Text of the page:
The self-taught guitarist spent years playing in Feist's band and backing friends like Jason Collett. Though Pink Strat offered some subtle deviations into indie folk, blues and rock, Barchords embraces those genres wholeheartedly, with some detours into pop and gospel as well. With the songs recorded over a year ago – Barchords was delayed when U.S. label Brushfire signed Bahamas last year and released Pink Strat domestically – Jurvanen is digging back into songs that were written at a very different time and place.

My domestic situation is much healthier now," he laughs, quickly adding that "the relationships of my past are very precious and important and I don't want to make light of them at all. But, personally, I'm in a much better place. And even musically, I don't know if confident is the right word, but I just feel comfortable. That's a nice feeling right now, to be starting a new record that way."

Bahamas online

My news story on Bahamas is online at

Bahamas Talks 'Barchords,' Shares Album Stream 
By Andrea Warner

In the space of four years, Afie Jurvanen has gone from a part of Feist's backing band to a solo star of his own as alt-country folk rocker Bahamas. His 2009 debut, Pink Strat, was a richly textured examination of a romantic relationship seemingly staggering towards its end. His follow-up, Barchords, comes on the other side of love's slow death, and brings with it the kind of aching sadness, lingering anger and objective clarity that only comes well after you've given back the other person's stuff.

The new LP arrives Tuesday (February 7) on Universal/Republic in Canada, and all week you can stream the album here in Exclaim!'s Click Hear section.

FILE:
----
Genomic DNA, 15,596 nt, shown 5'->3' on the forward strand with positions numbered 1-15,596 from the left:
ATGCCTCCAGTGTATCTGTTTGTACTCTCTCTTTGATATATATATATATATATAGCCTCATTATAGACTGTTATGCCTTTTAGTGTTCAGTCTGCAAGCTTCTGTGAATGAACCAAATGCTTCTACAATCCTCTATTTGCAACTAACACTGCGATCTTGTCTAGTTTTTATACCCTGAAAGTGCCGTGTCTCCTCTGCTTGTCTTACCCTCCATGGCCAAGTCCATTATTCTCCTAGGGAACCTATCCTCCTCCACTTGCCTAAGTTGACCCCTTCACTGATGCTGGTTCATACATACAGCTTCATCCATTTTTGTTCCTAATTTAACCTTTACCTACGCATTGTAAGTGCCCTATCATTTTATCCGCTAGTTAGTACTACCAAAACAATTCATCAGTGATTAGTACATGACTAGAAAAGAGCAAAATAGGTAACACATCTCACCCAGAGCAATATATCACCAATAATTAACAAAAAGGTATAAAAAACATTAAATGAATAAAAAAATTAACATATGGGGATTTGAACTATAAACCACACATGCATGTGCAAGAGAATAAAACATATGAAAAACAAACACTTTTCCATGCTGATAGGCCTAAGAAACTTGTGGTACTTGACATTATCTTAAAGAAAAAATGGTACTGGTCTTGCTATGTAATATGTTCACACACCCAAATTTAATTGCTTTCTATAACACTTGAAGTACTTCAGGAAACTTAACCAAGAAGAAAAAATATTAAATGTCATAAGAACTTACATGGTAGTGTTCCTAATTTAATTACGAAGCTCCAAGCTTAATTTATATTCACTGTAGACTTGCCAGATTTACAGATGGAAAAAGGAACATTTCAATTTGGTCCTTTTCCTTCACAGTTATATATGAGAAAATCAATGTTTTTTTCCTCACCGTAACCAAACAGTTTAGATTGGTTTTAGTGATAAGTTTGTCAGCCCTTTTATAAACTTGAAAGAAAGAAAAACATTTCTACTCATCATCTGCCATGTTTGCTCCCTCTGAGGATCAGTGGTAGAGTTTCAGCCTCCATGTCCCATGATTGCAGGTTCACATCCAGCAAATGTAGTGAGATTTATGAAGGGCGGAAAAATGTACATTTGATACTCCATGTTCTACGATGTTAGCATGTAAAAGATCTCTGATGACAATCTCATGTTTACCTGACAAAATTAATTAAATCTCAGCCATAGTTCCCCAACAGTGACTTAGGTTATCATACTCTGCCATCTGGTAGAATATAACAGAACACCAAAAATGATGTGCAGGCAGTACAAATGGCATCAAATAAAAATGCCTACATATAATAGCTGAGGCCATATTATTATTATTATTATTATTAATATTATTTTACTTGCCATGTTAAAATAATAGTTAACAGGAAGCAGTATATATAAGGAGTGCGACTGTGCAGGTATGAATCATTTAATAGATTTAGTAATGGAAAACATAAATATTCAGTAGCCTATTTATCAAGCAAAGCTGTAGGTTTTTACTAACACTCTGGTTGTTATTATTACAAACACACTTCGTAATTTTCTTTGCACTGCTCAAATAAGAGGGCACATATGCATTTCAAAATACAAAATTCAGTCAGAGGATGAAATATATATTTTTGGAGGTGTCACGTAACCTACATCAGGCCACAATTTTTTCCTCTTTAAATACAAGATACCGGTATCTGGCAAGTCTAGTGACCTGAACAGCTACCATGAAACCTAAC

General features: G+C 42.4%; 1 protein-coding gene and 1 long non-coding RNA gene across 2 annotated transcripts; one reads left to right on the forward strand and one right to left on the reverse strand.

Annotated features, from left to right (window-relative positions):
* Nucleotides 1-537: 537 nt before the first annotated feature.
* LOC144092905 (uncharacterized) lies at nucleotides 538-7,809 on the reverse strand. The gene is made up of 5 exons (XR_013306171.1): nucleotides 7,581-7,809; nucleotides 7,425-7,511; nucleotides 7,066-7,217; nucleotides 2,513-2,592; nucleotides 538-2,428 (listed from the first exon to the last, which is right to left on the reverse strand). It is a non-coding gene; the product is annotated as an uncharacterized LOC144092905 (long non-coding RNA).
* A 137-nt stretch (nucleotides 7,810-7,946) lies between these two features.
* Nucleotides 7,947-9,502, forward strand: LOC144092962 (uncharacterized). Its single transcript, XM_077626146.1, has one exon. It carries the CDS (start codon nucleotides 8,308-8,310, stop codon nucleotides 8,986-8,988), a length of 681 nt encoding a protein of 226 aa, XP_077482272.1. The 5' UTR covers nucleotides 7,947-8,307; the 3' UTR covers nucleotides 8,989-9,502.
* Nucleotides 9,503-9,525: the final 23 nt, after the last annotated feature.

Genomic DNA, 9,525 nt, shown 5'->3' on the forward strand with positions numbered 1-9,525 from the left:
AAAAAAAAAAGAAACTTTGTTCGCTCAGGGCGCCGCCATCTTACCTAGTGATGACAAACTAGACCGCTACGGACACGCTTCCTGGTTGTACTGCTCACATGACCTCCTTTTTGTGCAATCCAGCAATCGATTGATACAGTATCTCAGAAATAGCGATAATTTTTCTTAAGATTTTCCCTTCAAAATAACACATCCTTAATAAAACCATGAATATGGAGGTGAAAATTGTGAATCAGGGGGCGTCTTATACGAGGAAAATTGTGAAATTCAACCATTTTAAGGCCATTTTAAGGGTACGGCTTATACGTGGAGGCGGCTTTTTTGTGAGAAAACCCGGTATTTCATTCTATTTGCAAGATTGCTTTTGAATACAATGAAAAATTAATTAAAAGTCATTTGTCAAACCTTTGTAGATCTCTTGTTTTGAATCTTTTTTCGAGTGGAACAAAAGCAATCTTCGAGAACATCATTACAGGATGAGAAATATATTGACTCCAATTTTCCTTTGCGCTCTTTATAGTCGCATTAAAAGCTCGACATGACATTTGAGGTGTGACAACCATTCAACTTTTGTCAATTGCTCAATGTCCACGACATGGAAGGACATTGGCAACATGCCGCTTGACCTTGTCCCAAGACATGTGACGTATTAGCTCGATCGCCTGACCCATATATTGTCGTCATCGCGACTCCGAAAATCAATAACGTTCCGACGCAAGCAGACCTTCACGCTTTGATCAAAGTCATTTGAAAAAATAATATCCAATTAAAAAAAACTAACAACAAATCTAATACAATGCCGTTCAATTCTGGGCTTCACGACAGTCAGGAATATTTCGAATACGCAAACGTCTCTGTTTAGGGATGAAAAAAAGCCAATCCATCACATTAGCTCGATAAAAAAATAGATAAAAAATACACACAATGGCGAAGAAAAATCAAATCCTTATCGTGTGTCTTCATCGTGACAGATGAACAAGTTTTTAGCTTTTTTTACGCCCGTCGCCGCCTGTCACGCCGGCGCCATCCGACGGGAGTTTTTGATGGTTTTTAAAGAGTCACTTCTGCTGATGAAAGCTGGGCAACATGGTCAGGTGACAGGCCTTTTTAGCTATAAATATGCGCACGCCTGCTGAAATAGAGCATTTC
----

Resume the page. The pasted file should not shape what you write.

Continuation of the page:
Speaking to Exclaim!, Jurvanen says of Barchords, "I was struggling with something that was on and off and on and off for a long time, and it was something that was wonderful and amazing, but it was also something very difficult and painful. It was one of those things that just took forever to process, you know? Both of my records kind of chronicle this period of my life. So, yeah, it's a breakup album. All of my albums have been breakup albums."

And everyone loves a great breakup album. While touring in support of Pink Strat, Jurvanen earned the support of a slew of famous fans-turned-friends, such as Elvis Costello, as well as the attention of American label, Brushfire Records. The company re-released Pink Strat in the U.S., which delayed Barchords' release by a full year.

"In a way it's kind of strange now, it's going to go out into the world and have a life of its own and people are going to react to it," Jurvanen says. "For so long it was just something on a spool of tape and on a computer and every now and then I'd listen to it again to make sure I didn't hate it!"

Admittedly, Barchords is a vastly different landscape than its predecessor, but it's quite a natural evolution. Everything, from lyrics to influences to production, feels more complex. Melancholy haunts every song, from the sad cabaret of "Montreal" to the ironically titled "Overjoyed." Even the most upbeat, triumphant moments, such as the gospel-tinged "Never Again" and "I Got You Babe" are rooted in loss. When Jurvanen sings, "Do I hold you back in all the ways I lack?" it's another standout moment of heartbreaking self-awareness.

"Making it personal has been my foundation for writing songs since I began," he says. "I've made forays into more storytelling or conjuring things or exaggerating things but they're not the songs that resonate."

With the album's release date just around the corner, Jurvanen has been familiarizing himself again with these songs that catalogue his heartbreak. Thankfully, time and circumstance have him firmly separated from dwelling too deeply in the past.

"My domestic situation is much healthier," he laughs. "Personally, I'm in a much better place. And even musically, I don't know if confident is the right word, but I just feel comfortable. I feel comfortable singing, and I think when you're younger you spend a lot of time trying to find your voice as a writer, a singer, a performer, but in the last few years we've just done so much touring, it's really nice to get to a point where you can just play and stand behind your songs and stand next to them as something you've created and something that's a part of you. That's a nice feeling right now, to be starting a new record that way."

To hear those results, simply click here. And to read more of Exclaim!'s interview with Bahamas, head here. Plus catch him on Exclaim! TV here.